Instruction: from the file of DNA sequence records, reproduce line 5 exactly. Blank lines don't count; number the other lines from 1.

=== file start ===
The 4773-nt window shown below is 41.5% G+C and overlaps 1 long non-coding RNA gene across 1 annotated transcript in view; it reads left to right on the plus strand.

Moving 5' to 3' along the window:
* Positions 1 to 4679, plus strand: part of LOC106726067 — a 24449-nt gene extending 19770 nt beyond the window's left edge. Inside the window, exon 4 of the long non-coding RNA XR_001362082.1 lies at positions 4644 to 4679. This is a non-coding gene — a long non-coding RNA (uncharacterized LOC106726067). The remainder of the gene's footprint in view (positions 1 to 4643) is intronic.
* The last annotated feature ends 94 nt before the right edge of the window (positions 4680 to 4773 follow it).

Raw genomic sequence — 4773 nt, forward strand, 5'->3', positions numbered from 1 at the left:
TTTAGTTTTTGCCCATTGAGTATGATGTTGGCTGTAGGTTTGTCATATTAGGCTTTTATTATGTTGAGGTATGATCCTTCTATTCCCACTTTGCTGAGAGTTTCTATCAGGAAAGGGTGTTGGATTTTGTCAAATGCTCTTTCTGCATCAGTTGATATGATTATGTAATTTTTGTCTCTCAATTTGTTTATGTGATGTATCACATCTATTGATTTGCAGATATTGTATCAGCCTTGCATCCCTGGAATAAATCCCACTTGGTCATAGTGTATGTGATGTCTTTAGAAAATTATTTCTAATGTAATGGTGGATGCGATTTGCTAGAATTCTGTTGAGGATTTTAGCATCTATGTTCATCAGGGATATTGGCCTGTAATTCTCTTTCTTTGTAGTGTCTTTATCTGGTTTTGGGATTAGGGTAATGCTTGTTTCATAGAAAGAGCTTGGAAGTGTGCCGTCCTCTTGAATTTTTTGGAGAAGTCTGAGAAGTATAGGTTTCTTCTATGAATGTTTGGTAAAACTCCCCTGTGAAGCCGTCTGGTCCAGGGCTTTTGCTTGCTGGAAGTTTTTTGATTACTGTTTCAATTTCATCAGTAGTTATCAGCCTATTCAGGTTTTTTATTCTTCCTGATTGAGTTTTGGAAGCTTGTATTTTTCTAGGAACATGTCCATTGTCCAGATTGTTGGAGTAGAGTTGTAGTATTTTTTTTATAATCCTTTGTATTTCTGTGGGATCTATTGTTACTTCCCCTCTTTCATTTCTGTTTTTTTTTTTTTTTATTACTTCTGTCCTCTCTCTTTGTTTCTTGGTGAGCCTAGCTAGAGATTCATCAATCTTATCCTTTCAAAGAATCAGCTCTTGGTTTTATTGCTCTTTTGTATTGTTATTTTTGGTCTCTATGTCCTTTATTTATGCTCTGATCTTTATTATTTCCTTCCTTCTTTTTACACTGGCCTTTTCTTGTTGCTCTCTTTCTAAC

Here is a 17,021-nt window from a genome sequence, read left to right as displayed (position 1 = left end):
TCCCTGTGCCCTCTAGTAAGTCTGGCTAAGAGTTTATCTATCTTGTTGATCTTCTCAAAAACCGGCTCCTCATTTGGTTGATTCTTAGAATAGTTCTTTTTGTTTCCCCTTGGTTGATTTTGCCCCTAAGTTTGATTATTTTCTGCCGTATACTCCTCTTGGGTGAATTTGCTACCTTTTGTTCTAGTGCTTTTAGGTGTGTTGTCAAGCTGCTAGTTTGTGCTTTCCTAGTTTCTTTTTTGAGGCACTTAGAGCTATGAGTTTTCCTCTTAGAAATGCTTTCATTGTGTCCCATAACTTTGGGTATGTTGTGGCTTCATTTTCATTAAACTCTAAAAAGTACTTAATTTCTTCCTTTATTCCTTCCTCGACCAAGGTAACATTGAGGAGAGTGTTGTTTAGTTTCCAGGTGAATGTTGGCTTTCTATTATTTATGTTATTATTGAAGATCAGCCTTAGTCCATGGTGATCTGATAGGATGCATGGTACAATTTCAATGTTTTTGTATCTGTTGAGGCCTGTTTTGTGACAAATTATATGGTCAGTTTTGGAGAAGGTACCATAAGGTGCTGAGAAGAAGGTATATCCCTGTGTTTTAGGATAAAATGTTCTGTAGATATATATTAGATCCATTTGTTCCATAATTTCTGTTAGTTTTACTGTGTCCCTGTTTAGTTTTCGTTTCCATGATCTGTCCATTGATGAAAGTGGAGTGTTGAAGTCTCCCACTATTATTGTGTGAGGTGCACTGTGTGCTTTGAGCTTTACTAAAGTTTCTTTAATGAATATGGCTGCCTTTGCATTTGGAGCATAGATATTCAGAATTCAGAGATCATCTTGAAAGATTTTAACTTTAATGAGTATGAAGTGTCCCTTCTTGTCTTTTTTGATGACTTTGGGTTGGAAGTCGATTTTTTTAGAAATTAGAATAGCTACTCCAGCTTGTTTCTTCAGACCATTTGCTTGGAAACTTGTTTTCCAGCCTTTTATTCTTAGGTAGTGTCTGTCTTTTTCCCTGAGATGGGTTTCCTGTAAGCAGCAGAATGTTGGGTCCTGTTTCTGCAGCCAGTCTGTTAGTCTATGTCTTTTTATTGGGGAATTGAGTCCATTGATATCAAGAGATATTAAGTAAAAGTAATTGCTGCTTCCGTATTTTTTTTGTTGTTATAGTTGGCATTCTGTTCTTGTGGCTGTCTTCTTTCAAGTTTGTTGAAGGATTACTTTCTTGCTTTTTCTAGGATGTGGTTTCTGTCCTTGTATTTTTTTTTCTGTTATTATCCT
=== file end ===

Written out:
Raw genomic sequence — 4773 nt, forward strand, 5'->3', positions numbered from 1 at the left: